SAINT PAUL, Minn. — Senator Ron Latz (DFL-St. Louis Park) issued the following statement to recognize Martin Luther King Day.
“I learned my values, principles and politics from my father, Bob Latz. African-American civil rights and labor activist Nellie Stone Johnson mentored him, as she had been mentored by my grandfather Rubin Latz, a Minneapolis labor leader and early Hubert Humphrey supporter in the restive 1930s and 1940s, during a high point of Minneapolis antisemitism. My father labored alongside Josie Johnson, another outstanding African-American Minnesota civil rights leader.
Together with other leaders, they worked to repair and heal Minneapolis during the turbulent 1960s, the decade of my birth on the North Side, and in the years since then. They put into practice the message of Dr. King to judge people by the content of their individual character. They fought for Dr. King’s vision of justice, peace, dignity and opportunity for all persons regardless of color, religion, and ethnic background.
Their legacy is my inheritance. Their principles are my inspiration. Their action has motivated my political career and agenda. From sleeping-in at the Wisconsin State Capitol during college to oppose South African apartheid, to passing major anti-bias and hate crime legislation and expanding the power and reach of the state human rights laws while in the Minnesota State Legislature, I, too, strive to put these values into practice. In doing so, I have made common cause with the sons and daughters of my parents’ generation and with leaders of new communities arising in our state since then, and seek to leave as powerful a legacy as they did.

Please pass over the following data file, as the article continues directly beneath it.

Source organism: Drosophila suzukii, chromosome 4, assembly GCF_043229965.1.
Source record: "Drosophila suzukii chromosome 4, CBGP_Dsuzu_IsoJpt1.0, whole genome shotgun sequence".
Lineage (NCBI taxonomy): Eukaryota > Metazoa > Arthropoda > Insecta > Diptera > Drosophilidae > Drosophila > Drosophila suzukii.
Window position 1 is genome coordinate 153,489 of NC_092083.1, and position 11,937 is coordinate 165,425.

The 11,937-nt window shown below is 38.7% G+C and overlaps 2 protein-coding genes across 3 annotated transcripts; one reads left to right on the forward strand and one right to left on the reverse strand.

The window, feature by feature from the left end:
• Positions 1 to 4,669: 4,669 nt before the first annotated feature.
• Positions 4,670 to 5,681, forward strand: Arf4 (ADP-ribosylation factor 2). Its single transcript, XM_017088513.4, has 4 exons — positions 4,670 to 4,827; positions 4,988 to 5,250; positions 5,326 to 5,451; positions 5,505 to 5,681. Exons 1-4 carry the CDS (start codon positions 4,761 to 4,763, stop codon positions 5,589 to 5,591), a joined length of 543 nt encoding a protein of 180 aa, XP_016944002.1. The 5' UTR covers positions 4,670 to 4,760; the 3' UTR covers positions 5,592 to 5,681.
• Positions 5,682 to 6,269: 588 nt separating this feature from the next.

We live in fraught times. Tensions are high across the political spectrum, and global conflict stresses local communities. Especially now, it is vitally important to have clarity of values and message: all persons have inherent value and deserve dignity and respect, and all racial and religious hatred must be opposed.
Today marks a good time to renew our commitment to this unity of purpose and common values – and to apply these values consistently to all communities. Dr. King would seek and expect no less.”